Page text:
In 2012 the Rays won 10 of 18 head to head matchups against the Yankees and the two teams will meet 19 times in 2013. While the Yankees are on the mend they will make their first two visits to Tropicana Field - April 22 though April 24 and May 24 through May 26. The Rays will make one stop in New York prior to the All-Star break on June 20 though June 23.
Shortly after the All-Star break the Rays will return to the big apple for a 3 games series July 26 through July 28. The teams will only meet once in August in St.Petersburg on August 23 through August 25 and the Rays will visit New York for 3 games on September 24 through September 26.
The Yankees have done little to replace the components of what they lost on offense. Until Granderson and Teixeir return to the lineup the Yankees are going to have to depend on manufacturing runs something that they haven't had to do with a power laden lineup in years past.
Based on the past several seasons Travis Hafner and Kevin Youkilis will both most likely land on the disabled list for a various injury at some point in time. It should stand to reason that the Yankees are going to have difficulty scoring runs for the first two months of the season which will put additional stress on an aging pitching staff.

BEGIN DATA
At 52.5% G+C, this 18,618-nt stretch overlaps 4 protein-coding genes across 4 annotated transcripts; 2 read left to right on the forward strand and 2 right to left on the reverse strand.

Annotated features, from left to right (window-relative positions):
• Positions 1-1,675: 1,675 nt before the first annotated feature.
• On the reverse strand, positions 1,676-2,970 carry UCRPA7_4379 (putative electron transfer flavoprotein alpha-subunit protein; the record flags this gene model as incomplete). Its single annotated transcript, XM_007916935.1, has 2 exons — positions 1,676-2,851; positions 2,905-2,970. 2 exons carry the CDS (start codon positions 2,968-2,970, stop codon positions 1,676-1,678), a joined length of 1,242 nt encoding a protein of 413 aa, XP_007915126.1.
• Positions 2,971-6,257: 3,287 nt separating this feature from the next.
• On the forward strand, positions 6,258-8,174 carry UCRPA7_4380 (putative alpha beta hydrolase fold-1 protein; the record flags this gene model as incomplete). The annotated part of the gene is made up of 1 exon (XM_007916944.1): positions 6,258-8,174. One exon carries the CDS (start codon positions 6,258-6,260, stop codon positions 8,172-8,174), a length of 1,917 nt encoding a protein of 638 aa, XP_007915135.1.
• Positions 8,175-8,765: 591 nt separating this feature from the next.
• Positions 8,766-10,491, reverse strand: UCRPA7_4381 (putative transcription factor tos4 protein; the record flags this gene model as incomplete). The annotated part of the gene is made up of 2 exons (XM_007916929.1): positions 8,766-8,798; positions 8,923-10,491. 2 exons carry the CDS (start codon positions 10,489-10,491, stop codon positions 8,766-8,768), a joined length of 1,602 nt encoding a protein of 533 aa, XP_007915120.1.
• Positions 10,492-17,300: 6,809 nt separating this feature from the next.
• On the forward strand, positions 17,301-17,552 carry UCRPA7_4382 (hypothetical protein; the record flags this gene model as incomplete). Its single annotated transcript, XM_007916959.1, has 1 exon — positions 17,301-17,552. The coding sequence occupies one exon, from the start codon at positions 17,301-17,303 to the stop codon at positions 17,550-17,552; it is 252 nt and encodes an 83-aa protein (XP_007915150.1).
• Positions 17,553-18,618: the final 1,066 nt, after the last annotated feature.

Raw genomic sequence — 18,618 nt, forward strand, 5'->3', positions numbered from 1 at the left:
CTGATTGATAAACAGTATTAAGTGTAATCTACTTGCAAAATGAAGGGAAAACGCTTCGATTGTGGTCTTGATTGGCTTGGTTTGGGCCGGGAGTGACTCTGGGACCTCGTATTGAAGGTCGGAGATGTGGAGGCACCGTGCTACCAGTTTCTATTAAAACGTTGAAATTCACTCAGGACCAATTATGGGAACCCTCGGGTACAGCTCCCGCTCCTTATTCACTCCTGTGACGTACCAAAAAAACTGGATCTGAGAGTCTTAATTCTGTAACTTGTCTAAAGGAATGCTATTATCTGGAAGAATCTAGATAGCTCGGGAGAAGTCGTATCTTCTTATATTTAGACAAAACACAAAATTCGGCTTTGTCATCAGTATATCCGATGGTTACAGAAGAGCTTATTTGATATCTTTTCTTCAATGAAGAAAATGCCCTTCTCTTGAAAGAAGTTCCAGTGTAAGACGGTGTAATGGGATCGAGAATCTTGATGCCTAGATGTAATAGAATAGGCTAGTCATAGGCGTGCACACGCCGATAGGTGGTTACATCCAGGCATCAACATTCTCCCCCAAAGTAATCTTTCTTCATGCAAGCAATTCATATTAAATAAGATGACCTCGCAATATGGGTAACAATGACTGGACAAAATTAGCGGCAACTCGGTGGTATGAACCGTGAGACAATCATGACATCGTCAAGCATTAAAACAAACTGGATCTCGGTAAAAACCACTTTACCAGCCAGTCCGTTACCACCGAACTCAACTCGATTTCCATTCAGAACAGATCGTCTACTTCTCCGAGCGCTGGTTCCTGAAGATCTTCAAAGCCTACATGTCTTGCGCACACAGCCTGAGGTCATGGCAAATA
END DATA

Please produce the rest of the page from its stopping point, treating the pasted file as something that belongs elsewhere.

The health of Phil Hughes will be monitored closely as disc problems in the upper region of the back can linger and greatly impact performance. Andy Pettitte and Hiroki Kuroda will look to repeat the success they had in 2012 but as players age repeating performance becomes more and more difficult.
The Yankees path to success will be the same as many teams which is get an early lead and protect it with a stingy bullpen but unlike years past the Yankees will have trouble scoring runs to grab leads for the bullpen to protect. Despite the age and injury concerns the Yankees are still a formidable team led by a manager in Joe Girardi who doesn't allow excuses to derail performance.
Despite the black cloud caused by the lack of spending and injuries Baseball Prospectus projects the Yankees as winning the AL East with a record of 92-70 and the odds makers in Las Vegas sets the Yankee over/under win total at 86.5.